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US sues chemical company over cancer risk to minority area



17 March 2023

Communities of color face a disproportionate risk of exposure to pollution and related health conditions. This can happen through policies and practices that place industrial facilities in or near residential areas where a majority of people of color reside. An EPA Toxics Release Inventory shows that minority groups make up 56% of those living near toxic sites such as refineries, landfills and chemical plants. Living near these sites can have negative effects including chronic health problems such as asthma, diabetes, hypertension and cancer. 

The Mississippi River Chemical Corridor, commonly known as Cancer Alley, is an 85 mile stretch from New Orleans to Baton Rouge that serves as an industrial hub with more than 100 oil refineries, plastics plants and chemical facilities. This area contains several hot spots where cancer risks are far above levels deemed acceptable by the EPA. Cancer Alley is home to predominantly African American residents who are subjected to higher cancer risks, respiratory diseases and other health problems.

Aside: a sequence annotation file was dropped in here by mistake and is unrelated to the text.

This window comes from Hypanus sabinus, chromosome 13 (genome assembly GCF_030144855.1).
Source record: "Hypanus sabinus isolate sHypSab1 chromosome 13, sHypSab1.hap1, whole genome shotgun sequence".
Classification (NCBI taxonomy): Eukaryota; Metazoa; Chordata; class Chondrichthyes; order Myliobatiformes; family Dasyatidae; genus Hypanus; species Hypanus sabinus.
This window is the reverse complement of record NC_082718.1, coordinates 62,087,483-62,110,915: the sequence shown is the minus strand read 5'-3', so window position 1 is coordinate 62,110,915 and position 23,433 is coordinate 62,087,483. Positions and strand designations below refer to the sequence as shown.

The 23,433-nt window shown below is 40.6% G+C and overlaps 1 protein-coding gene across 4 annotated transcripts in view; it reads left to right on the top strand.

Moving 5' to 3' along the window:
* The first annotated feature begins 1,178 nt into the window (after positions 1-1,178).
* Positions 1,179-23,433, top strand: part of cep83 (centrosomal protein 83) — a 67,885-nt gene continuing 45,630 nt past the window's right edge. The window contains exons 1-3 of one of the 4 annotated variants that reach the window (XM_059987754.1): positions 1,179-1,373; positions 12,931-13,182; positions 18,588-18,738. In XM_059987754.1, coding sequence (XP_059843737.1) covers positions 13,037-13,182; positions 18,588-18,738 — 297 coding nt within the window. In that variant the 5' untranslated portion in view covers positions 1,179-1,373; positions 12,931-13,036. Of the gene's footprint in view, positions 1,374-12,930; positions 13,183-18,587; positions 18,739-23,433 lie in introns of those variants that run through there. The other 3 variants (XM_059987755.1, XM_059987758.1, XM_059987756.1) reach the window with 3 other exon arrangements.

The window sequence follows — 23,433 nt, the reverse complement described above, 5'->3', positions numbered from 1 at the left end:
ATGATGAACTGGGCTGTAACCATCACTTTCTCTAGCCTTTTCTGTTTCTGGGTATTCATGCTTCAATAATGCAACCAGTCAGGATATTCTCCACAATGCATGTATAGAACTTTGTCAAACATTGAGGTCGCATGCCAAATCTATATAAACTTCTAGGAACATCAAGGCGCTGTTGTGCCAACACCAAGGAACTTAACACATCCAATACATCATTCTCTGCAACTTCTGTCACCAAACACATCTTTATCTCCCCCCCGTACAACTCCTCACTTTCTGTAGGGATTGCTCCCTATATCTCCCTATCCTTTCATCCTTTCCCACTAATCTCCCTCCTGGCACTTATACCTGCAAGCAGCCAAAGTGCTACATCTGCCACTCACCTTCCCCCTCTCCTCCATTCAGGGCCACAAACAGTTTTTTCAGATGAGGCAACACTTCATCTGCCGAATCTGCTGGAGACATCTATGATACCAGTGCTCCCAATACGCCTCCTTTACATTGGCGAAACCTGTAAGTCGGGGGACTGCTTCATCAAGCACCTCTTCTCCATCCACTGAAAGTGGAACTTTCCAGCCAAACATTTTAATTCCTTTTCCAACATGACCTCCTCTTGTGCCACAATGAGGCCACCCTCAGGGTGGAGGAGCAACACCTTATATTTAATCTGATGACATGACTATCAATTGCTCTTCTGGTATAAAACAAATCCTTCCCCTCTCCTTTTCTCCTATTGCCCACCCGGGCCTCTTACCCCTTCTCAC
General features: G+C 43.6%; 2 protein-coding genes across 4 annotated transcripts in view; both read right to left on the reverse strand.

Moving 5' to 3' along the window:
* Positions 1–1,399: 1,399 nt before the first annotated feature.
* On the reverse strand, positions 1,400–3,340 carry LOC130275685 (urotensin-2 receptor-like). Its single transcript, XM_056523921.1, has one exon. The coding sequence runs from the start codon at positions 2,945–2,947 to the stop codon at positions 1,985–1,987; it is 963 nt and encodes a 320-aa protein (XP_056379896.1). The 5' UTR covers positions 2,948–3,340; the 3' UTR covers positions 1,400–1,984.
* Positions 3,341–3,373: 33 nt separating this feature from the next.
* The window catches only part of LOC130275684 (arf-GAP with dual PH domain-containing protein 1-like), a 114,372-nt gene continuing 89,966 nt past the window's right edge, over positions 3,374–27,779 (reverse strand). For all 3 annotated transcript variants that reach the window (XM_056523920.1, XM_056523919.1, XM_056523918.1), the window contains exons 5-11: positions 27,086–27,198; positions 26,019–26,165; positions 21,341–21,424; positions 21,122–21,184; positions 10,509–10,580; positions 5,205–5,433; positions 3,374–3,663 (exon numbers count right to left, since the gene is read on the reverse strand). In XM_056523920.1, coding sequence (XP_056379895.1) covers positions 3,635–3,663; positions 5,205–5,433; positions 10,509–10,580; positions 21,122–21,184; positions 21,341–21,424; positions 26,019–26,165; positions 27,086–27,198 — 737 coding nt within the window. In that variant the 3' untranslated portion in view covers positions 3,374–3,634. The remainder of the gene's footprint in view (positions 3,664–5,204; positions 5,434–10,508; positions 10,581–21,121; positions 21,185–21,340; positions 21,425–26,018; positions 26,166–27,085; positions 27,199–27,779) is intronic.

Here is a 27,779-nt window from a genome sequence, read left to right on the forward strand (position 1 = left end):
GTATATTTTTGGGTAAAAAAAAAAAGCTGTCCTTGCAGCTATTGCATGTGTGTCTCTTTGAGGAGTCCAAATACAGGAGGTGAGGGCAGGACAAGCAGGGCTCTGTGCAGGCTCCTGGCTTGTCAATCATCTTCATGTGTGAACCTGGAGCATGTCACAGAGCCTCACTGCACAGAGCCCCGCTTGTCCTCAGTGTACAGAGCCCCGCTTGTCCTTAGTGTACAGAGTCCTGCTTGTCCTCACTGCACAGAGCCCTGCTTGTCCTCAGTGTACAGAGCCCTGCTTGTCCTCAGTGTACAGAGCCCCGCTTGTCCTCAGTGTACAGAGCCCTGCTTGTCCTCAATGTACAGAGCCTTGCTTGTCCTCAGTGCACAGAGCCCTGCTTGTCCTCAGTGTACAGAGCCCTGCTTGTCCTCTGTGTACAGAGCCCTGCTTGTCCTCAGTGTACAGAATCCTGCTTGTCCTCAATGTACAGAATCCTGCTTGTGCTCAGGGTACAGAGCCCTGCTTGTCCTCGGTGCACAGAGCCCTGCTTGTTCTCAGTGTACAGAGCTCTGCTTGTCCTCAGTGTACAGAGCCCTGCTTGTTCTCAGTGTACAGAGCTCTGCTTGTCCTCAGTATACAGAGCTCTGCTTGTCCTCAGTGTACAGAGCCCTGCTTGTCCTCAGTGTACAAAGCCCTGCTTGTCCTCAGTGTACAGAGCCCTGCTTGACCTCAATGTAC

On behalf of the Environmental Protection Agency (EPA), the Justice Department is suing Louisiana chemical maker, Denka Performance Elastomer LLC, alleging that it presents an unacceptable cancer risk to the nearby majority-Black community and demanding cuts in toxic emissions. Denka makes synthetic rubber which emits the carcinogen chloroprene and other chemicals in high concentrations. 

Air monitoring consistently shows long-term chloroprene concentrations in the air near Denka’s LaPlace plant as high as 15 times the levels recommended for a 70-year exposure to the chemical. The plant is exposing thousands of people to lifetime cancer risks “multiples of times higher than what is typically considered acceptable.”

Associate Attorney General Vanita Gupta said every community, no matter its demographics, should be able to breathe clean air and drink clean water. “Our suit aims to stop Denka’s dangerous pollution,” she said in a statement.

In 2022, the EPA said it had evidence that Black residents face an increased cancer risk from the Denka plant and that state officials allowed the pollution to remain too high. According to EPA Administrator Michael Regan, “The company has not moved far enough or fast enough to reduce emissions or ensure the safety of the surrounding community.” Local activists have long targeted the plant, arguing that nearby air monitoring demonstrates the plant is a danger to the nearby community.


Learn more in the Associated Press by Michael Phillis and Matthew Daly


National Minority Quality Forum is a research and educational organization dedicated to ensuring that high-risk racial and ethnic populations and communities receive optimal health care. This nonprofit, nonpartisan organization integrates data and expertise in support of initiatives to eliminate health disparities.

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